The care he showed his people changed to torture and discrimination without motive. Initially, it was not against certain groups, but rather against the whole nation. After about three years he began to direct his terrible decrees against certain groups, first the Copts then other groups. To the Copts he demanded each person to carry a five pound wooden cross, one cubit in length, around his neck.  They were to wear only black rough cloths. He wouldn’t allow any Christian to hire a Moslem servant, and to prevent any mediation or support to the Copts, he executed the Coptic minister, Fahd Ibn Ibrahim, who had served loyally for seven years and nine months. He amended his decrees allowing for church destruction, acquisition of both private and devoted church properties. After the terrifying effect of these decrees, he published another decree stating that whoever converts to Islam, will be exempt from his verdict.  

 

It seemed that El Hakim, at that time, was like a wild beast. In him was the desire to destroy his preys, as he smiled at fresh blood.  Not only did he torture and kill famous Copts but he also jailed the honored elder, Pope Zacharias, for three months.  He threatened him with burning him alive if he didn’t reject his religion. But the Pope remained stead fast in his faith. When the fear tactic failed, he promised to make him the chief judge.  This too did not faze the pope. Finally his frustrations flared, and he threw the beloved pope into a den of hungry lions.  The Lord who shut the lions’ mouths at Daniel’s time (Dan6:22) did the same with Pope Zacharias.  The lions were seen sitting at his feet without harming him. El Hakim thought that the guards had fed the lions earlier. Thus he ordered to put the lions under certain supervision for three days without any food. Then he ordered to stain the pope’s garment with blood from a slain lamb and put him back into the den. In spite of all these attempts to have the pope devoured alive, the lions continued to behave as domesticated cats.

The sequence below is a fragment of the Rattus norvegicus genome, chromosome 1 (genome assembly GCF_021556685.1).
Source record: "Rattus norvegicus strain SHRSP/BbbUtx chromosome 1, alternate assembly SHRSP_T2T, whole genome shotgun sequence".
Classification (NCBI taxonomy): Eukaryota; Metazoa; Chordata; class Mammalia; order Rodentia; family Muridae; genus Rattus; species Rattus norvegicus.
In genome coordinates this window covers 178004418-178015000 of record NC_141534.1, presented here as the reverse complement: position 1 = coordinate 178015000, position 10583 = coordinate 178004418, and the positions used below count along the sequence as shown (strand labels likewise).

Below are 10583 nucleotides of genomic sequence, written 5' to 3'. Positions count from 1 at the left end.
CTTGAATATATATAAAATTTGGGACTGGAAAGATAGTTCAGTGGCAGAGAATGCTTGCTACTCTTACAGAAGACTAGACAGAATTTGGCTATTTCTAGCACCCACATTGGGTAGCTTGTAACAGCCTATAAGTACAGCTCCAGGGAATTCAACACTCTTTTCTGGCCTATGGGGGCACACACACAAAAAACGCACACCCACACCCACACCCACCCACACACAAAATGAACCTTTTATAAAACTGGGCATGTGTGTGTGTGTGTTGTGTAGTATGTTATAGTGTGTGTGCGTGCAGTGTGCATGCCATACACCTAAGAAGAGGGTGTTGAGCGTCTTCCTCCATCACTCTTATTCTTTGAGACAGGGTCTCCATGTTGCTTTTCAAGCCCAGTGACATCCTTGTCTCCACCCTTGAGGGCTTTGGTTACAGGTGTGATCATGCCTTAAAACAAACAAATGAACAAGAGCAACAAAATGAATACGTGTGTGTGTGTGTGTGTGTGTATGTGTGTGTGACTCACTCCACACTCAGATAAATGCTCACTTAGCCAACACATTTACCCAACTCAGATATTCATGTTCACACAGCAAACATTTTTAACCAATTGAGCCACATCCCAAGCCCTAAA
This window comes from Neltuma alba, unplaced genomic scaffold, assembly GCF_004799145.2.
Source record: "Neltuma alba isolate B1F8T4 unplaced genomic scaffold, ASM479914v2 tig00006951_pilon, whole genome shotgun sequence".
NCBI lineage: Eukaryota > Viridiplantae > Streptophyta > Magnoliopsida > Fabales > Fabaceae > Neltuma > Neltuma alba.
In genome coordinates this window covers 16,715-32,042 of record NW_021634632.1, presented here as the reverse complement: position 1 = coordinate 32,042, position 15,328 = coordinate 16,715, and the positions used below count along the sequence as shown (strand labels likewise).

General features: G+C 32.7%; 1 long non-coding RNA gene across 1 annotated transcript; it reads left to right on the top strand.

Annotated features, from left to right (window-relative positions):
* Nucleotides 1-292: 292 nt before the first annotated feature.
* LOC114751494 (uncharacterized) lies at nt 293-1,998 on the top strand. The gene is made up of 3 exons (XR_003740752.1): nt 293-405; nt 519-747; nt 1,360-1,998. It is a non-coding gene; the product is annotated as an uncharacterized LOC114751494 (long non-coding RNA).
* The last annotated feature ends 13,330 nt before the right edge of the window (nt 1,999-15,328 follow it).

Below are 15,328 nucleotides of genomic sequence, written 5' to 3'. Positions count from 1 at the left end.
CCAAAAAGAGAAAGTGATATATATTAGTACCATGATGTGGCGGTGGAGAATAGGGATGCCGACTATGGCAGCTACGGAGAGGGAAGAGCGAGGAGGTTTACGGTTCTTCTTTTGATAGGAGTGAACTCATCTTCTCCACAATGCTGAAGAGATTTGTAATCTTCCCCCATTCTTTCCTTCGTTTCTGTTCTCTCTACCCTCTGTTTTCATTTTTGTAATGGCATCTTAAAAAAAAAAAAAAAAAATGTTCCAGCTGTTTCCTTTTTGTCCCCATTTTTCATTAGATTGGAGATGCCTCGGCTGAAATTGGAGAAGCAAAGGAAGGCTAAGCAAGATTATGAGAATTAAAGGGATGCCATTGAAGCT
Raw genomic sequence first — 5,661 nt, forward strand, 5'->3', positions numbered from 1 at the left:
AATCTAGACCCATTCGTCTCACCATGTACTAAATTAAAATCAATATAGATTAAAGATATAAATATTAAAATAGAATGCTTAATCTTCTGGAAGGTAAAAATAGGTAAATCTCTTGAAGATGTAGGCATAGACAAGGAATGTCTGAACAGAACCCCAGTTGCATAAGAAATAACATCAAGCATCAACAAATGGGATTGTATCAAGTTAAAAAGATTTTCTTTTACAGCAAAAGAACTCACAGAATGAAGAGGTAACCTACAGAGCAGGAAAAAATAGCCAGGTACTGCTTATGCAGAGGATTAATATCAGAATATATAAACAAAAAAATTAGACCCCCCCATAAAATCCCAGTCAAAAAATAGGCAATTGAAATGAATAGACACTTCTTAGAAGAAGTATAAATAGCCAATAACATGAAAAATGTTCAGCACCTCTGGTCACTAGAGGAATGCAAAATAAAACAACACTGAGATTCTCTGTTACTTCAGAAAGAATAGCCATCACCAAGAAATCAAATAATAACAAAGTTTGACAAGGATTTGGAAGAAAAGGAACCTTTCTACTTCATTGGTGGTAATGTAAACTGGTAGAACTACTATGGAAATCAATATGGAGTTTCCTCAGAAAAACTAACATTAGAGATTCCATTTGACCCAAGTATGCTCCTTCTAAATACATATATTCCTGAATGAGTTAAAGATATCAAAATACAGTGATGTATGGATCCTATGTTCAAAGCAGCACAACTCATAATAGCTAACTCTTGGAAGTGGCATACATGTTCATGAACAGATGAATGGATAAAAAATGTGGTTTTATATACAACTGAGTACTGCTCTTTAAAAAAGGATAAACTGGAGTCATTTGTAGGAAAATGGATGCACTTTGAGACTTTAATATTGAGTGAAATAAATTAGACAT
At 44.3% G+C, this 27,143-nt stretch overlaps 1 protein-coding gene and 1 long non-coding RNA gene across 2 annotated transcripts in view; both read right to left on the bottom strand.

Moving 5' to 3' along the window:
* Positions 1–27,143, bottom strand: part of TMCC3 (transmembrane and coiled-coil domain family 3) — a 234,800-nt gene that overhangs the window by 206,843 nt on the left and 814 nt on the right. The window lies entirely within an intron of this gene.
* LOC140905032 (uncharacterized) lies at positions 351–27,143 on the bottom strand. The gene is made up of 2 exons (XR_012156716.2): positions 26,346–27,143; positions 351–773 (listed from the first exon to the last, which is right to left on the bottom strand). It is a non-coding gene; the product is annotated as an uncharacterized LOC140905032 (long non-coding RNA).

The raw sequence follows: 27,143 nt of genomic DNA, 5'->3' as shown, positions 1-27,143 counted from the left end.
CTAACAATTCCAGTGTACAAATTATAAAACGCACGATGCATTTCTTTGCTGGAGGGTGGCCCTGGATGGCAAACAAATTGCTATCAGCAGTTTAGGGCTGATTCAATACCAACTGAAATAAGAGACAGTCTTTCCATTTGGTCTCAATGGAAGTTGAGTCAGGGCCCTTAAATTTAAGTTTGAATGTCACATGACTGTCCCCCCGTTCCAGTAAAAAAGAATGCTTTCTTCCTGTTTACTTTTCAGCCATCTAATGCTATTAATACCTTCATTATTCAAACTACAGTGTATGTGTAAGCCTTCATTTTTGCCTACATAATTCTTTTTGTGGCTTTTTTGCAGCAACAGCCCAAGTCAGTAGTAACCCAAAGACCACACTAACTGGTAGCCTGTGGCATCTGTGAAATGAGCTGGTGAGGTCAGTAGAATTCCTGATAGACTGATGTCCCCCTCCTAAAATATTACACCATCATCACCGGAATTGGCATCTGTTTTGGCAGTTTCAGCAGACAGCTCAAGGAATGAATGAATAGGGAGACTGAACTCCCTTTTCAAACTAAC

It is amazing that wild animals sometimes seem saner than people, in the sense that they could submit to God’s will and command while humans, who were created in His image behave like wild untamed animals.

 

Finally, through the Lord’s dispensation, El Hakim released Pope Zacharias and those who were imprisoned with him by way of mediation from one of the princes. The pope stayed at St. Makarious monastery, where he found a calm and stable atmosphere to excel in his prayers and supplications. He spent his days and nights in prayers full of tears asking the Lord that He may have compassion on His people.

 

 El Hakim continued his torture policy, and didn’t allow the general celebrations of Epiphany and Palm Sunday. He sent a written decree to his rulers’ throughout Egypt allowing them to steel the church vessels and properties.  This attitude soon led to polluting and vandalizing the churches.  The persecution extended for nine years, during which time the suffering weighed heavily on the people’s faith.  Many denied their Christianity; but many of these also returned later on and repented. Many also suffered from epidemics, famines and inflation. But the people didn’t care so much about these inflictions as they did the tyrannical treatment they suffered under the hand of El Hakim.  They were especially cut to heart for those who died because of him.